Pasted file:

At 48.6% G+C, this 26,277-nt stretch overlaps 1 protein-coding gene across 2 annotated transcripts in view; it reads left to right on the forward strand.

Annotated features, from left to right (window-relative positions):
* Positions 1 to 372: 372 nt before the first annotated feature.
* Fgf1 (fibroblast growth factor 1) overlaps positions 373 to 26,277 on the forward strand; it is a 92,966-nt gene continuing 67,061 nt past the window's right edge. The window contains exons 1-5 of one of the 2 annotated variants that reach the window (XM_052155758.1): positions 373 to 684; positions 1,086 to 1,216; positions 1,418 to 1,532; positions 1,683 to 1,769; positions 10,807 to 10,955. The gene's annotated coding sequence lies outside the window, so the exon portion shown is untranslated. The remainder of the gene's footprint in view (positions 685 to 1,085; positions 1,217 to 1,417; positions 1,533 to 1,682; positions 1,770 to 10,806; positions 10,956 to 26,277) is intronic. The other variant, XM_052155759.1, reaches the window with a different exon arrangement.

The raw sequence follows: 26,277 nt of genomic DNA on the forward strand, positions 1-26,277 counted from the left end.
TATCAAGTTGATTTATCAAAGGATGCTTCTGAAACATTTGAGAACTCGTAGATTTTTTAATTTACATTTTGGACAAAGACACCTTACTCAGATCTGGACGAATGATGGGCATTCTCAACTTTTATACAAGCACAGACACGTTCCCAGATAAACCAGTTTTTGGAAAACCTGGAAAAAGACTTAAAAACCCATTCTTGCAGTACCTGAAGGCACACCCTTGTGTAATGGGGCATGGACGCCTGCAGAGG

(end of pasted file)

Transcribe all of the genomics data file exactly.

At 48.6% G+C, this 26,277-nt stretch overlaps 1 protein-coding gene across 2 annotated transcripts in view; it reads left to right on the forward strand.

Annotated features, from left to right (window-relative positions):
* Positions 1 to 372: 372 nt before the first annotated feature.
* Fgf1 (fibroblast growth factor 1) overlaps positions 373 to 26,277 on the forward strand; it is a 92,966-nt gene continuing 67,061 nt past the window's right edge. The window contains exons 1-5 of one of the 2 annotated variants that reach the window (XM_052155758.1): positions 373 to 684; positions 1,086 to 1,216; positions 1,418 to 1,532; positions 1,683 to 1,769; positions 10,807 to 10,955. The gene's annotated coding sequence lies outside the window, so the exon portion shown is untranslated. The remainder of the gene's footprint in view (positions 685 to 1,085; positions 1,217 to 1,417; positions 1,533 to 1,682; positions 1,770 to 10,806; positions 10,956 to 26,277) is intronic. The other variant, XM_052155759.1, reaches the window with a different exon arrangement.

The raw sequence follows: 26,277 nt of genomic DNA on the forward strand, positions 1-26,277 counted from the left end.
TATCAAGTTGATTTATCAAAGGATGCTTCTGAAACATTTGAGAACTCGTAGATTTTTTAATTTACATTTTGGACAAAGACACCTTACTCAGATCTGGACGAATGATGGGCATTCTCAACTTTTATACAAGCACAGACACGTTCCCAGATAAACCAGTTTTTGGAAAACCTGGAAAAAGACTTAAAAACCCATTCTTGCAGTACCTGAAGGCACACCCTTGTGTAATGGGGCATGGACGCCTGCAGAGG